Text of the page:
HTTP server examples
* netcat:
* nc -nvlp 6666
* listens to incoming TCP in port 6666, enough to capture incoming request (payload in URL)
* python:
* python -m http.server
* previously introduced simple Python server. shows access log in console (enough to capture payload in URL)
* anything else
* your browser needs to be able to connect to both vulnerable app and this listener (app + listener do not have to be on same network)
Notes:
* RWBH book gives a bit simplistic description of Same-Origin Policy (SOP)
* For the interested, better definition available at https://developer.mozilla.org/en-US/docs/Web/Security/Same-origin_policy
* Yes, SOP might prevent some bad things from happening
* But no, SOP does not magically prevent all XSS or CSRF
## Second part A8:2017 Insecure deserialization (10 pts)
* [Watch and answer] (3 pts)
* Watch lecture videos
* [Matthias Kaiser - Exploiting Deserialization Vulnerabilities in Java](https://youtu.be/VviY3O-euVQ?t=187)
* [DEF CON 25 Conference - Alvaro Muñoz, Alexandr Mirosh - Friday the 13th JSON attacks](https://www.youtube.com/watch?v=ZBfBYoK_Wr0)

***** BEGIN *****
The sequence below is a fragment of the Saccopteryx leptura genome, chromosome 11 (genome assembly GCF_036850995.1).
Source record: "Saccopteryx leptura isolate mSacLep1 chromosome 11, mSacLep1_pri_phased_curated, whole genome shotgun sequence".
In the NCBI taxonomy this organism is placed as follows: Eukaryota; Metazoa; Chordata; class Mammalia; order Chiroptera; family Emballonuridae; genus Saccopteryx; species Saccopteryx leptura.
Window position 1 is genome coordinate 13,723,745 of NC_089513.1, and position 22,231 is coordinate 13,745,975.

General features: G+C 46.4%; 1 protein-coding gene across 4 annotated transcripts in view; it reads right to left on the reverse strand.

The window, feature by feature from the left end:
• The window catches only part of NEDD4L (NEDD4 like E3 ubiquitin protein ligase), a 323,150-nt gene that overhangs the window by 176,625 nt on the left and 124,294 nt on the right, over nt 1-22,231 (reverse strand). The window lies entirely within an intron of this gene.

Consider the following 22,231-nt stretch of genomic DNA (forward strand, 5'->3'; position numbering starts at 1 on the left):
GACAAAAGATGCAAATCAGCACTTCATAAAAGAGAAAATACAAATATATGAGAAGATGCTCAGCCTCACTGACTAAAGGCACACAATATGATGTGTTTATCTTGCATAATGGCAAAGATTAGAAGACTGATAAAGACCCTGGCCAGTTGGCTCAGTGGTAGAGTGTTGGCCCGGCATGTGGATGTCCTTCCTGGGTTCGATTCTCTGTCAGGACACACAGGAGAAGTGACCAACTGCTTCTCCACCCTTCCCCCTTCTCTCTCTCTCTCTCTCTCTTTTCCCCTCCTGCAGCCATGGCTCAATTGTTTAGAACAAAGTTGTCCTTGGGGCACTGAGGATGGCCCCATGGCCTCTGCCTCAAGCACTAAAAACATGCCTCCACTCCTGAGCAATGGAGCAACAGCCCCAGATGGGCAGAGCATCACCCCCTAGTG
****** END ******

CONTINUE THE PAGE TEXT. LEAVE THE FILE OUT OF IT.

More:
* Based on lecture videos try to explain the terms serialization and deserialization used in computer science
* Support questions
* What are the benefits of serialization?
* Consider vulnerabilities serialization/deserialization might enable
* How serialization differs between programming languages? Offer some examples.
* [Read] RWBH Chapter 12: Remote Code Execution (pp. 119-128)
* [Issue report] WasDat Insecure Deserialization (7 pts)
Introduction:
In this week you are dealing with insecure deserialization in practice. The programming language used is Python 3 and the target application is WasDat. WasDat's backend endpoint `/api/import` performs insecure object deserialization allowing attacker to run arbitrary commands on the server remotely. For object deserialization server uses Python's Pickle module documentation of which you may want to read (https://docs.python.org/3/library/pickle.html :). Your job is to exploit the vulnerability in a way that you eventually get reverse shell to the server.
Tasks:
* Pickle (1 pts)
* Find out how Pickle module is used to serialize and deserialize Python objects
* Give some simple example to support your issue report
* Why is it insecure?